Mastering Proper Squat Form for Women: Common Mistakes and Corrections
Squats are a fundamental exercise that need to be a part of everyone’s fitness routine. Squats target a wide range of muscle groups, including the quads, hamstrings, glutes and low back. The type of squat and the positioning of the feet will determine which muscle group we are focusing on.
It’s important to think about proper squat form in order to get the most bang for your buck in terms of time efficiency, but also to prevent injury. It doesn’t make sense to spend 5 minutes doing 50 squats if your form sucks and you’re not getting anything beneficial out of it, right?
Before we dive into common mistakes and their corrections, let's list out the key components of proper squat form:
For a standard squat:
Stance: Start with your feet shoulder-width apart, toes pointed slightly outward. This stance provides stability and comfort while ensuring your knees track in the right direction.
Posture: Maintain a straight back and neutral spine throughout the movement. Engage your core to support your lower back.
Depth: Squat down until your thighs are parallel to the ground or go slightly deeper if your mobility allows. Avoid excessive depth that may compromise your form or cause strain.
Knee Position: Keep your knees in line with your toes, ensuring they don't cave inwards or move too far forward over your toes.
Hip Hinge: Initiate the movement by pushing your hips back before bending your knees. This helps prevent excessive forward knee movement and engages your glutes.
Breathing: Inhale as you lower yourself, and exhale as you push back up. Controlled breathing helps maintain stability and power during the squat.
Common Mistakes and Corrections
Knees Over Toes: Mistake: Allowing your knees to travel too far forward over your toes can stress the knee joint and lead to discomfort or injury. Correction: Focus on pushing your hips back first while keeping your weight on your heels. Imagine sitting back into an imaginary chair to maintain proper knee alignment. Your heels need to remain on the floor. If you have trouble getting down low enough due to ankle flexibility, it’s recommended that you work on your ankle mobility. In the meantime, you can still do your squats, but put a large textbook under your heels for support. (a scrap 2x4 works also).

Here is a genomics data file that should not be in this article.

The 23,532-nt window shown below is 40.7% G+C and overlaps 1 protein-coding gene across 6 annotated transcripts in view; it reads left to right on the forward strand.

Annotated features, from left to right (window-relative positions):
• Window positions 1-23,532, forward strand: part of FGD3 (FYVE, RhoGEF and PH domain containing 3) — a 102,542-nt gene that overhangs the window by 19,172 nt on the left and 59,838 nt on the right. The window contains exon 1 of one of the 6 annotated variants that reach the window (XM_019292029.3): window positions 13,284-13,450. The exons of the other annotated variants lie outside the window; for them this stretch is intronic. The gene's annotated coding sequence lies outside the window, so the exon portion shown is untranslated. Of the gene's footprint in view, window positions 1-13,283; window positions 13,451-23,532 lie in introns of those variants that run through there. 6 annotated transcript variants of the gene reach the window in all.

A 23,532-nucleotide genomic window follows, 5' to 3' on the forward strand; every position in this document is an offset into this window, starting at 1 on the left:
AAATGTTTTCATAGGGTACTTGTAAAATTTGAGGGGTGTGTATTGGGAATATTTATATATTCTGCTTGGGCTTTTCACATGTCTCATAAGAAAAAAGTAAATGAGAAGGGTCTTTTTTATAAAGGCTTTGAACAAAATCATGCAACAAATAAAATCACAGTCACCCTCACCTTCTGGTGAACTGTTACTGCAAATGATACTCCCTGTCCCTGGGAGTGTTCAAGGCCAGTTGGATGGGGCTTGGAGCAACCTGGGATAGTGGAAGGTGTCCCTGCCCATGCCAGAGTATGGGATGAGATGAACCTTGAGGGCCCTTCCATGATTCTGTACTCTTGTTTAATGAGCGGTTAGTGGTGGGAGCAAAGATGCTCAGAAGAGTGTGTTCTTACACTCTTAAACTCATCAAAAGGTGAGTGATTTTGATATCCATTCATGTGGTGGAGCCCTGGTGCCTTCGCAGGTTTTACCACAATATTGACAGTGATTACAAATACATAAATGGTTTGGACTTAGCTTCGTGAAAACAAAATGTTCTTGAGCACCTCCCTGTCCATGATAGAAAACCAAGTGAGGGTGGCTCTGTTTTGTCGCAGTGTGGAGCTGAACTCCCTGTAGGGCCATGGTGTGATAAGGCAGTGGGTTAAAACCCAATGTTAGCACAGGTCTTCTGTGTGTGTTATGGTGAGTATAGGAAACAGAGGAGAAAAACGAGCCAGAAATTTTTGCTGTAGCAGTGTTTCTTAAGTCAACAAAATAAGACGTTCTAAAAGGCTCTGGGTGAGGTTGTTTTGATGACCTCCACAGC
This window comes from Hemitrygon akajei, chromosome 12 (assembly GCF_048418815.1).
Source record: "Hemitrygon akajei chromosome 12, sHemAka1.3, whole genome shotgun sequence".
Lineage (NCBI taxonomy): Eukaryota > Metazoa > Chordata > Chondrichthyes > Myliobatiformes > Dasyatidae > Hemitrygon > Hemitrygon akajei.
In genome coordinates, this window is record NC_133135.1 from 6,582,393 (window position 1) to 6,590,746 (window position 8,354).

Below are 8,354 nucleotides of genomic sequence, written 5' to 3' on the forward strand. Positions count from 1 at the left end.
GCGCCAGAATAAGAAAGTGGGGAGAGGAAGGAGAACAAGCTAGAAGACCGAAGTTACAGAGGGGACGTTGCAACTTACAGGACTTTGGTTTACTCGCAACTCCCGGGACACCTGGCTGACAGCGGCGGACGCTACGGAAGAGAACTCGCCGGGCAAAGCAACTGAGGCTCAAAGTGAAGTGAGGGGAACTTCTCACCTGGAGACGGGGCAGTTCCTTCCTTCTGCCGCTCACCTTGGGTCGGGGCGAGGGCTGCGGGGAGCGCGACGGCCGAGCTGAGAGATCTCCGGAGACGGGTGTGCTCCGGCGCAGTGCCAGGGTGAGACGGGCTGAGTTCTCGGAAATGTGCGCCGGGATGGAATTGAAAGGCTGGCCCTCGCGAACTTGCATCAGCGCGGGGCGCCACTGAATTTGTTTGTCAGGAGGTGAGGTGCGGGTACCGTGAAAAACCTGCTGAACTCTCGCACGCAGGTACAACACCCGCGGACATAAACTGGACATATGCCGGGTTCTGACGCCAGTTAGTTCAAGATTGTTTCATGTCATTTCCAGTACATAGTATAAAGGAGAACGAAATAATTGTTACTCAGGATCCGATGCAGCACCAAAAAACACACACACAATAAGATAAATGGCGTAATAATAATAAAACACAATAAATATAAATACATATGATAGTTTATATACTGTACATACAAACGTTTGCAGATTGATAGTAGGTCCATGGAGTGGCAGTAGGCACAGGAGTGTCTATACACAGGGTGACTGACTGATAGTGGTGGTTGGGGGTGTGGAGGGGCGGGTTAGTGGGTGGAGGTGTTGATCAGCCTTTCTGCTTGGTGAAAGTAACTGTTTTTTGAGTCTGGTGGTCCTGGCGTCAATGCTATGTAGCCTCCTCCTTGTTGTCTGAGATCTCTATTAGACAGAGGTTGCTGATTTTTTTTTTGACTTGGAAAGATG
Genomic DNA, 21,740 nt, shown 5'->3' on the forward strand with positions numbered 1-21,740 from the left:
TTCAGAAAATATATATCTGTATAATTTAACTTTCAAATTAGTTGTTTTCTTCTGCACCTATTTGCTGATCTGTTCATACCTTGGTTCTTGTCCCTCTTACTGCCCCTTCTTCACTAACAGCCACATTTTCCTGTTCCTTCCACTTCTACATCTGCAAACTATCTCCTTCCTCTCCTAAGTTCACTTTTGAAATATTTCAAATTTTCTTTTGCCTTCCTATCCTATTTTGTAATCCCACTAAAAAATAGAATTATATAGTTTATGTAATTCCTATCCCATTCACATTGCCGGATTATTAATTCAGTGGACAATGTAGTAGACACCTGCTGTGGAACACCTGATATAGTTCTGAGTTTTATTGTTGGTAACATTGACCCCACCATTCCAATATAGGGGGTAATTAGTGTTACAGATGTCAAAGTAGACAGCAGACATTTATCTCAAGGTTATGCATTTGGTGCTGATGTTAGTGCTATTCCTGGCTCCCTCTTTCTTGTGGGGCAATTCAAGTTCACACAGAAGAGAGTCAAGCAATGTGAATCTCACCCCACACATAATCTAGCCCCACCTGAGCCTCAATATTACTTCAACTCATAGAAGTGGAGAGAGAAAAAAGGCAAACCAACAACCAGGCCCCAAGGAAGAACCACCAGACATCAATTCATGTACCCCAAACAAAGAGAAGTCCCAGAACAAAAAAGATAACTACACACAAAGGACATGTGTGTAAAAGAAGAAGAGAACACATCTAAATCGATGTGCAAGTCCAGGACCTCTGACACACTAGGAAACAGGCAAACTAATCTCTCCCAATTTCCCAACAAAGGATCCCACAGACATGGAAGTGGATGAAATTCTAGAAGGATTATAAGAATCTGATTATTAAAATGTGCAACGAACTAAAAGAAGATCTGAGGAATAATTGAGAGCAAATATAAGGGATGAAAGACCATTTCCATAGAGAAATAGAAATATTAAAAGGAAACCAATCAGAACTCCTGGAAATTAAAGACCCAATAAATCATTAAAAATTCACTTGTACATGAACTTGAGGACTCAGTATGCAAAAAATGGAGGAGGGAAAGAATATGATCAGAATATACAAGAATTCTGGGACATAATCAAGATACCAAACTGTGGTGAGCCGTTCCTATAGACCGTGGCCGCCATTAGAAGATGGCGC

Rounded Back: Mistake: A rounded back can lead to poor posture and lower back strain. Correction: Maintain a neutral spine by keeping your chest up and your shoulders back. Engage your core to support your back throughout the movement.
Inadequate Depth: Mistake: Failing to squat to an appropriate depth limits the effectiveness of the exercise. Correction: Aim to reach parallel or slightly below, but never compromise your form. Work on your mobility and flexibility to achieve the desired depth over time.
Leaning Forward: Mistake: Leaning too far forward can place undue stress on your lower back and knees. Correction: Keep your torso upright and your weight centered over your heels. It may help to practice squats while holding onto a stable surface, like a pole or wall, to improve balance and form.
Valgus Collapse (Knees Caving In): Mistake: Allowing your knees to cave inwards places excessive stress on the knee joint and can lead to injury. Correction: Focus on pushing your knees out, in line with your toes, during the squat. Strengthening your hip abductors can help prevent this collapse.
Speed and Control: Mistake: Performing squats too quickly can result in poor form and reduced effectiveness. Correction: Take your time and prioritize control over speed. A slow and controlled descent and ascent will improve your form and muscle engagement.
If you’re having trouble determining if your squat form is ok, take a video of yourself and slow it down, pause it, etc to check off all these boxes. When you notice something off, make note of it and add the date into a log. Then, next time you’re squatting, remember your mistake and focus on that correction. In time, your mobility and flexibility will improve, but the proper form will become second nature and you won’t need to think about it. It’s totally normal to have muscle imbalances and mobility challenges when you’re starting to squat, so don’t feel like you are alone with any form corrections that you need to work on.
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